Bergen Kunsthall opens its 2019 exhibition programme with a new exhibition by German artist Peter Wächtler. The exhibition presents a large body of new works created for the show, in conjunction with a recent large-scale video installation.
In an early film, Untitled (2013), a cartoon rat sleepwalks into a comically shabby attic, is hit by a falling bowling ball on the way to bed, sleeps, then puts back the bowling ball and leaves, only to return a few moments later, repeating the same actions in an endless cycle. The film is accompanied by the voice of the artist reciting a list of titles or summaries that all start with “How I…”, each recounting a memory, an anecdote or a made-up scenario that could introduce a story: “How I had dinner with a good-looking woman in a restaurant and I paid for everything.” “How I sent a new passport photo to my insurance company.” Wächtler’s stories play on tensions between pathos and irony, between the formal conventions of genres and emotional expression. What appears as introspection is a calculated tool for observing desires in all their conventions and constraints, of tradition, social context and power relations.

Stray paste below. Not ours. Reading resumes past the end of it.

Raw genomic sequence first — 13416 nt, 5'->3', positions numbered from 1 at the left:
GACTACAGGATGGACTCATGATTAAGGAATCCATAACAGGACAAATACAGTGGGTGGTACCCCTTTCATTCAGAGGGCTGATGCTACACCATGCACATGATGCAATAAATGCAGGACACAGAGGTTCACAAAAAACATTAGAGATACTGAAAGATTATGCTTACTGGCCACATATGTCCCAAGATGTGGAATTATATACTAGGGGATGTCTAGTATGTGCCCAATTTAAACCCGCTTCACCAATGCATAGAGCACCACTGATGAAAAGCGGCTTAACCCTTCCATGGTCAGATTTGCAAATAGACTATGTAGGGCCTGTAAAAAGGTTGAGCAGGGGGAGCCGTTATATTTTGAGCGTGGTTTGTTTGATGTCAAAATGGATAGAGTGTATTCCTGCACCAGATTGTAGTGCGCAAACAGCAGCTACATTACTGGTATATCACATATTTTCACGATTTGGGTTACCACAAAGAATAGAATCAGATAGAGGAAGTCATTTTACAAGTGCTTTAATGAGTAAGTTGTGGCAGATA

For his exhibition at Bergen Kunsthall, Wächtler will assemble a series of distinct spaces, each presenting a group of works that (literally) inhabit the rooms in the shape of different characters. A group of animals and mythological creatures, in the form of sculptures and drawings, all share the gesture of casting a shadow on themselves, or veiling themselves, as if to protect them from a gaze, in dancing motion or with the self-absorption of a hermit. The video Untitled (Clouds) (2018) features a lonely dragon with a straw hat gazing across a dried wasteland in front of colourful cloud formations. The silent images are accompanied by a text in the subtitles, which reports on considerations and reflections, executed in a rambling style. We follow complaints, insecurities and hubris, borrowing in hints and ironic paraphrases from a variety of popular sources, while the creature, like many of Wächtler’s protagonists, keeps going. The works create an ambiguous relationship with acts of progression or withdrawal and offer reflections on human subjectivity in all its complexity.
During the exhibition, a new artist book by Peter Wächtler will be published with a collection of works comprising drawings and text contributions by among others John Kelsey and the artist. Designed by Boy Vereecken.
Peter Wächtler lives and works in Brussels and Berlin.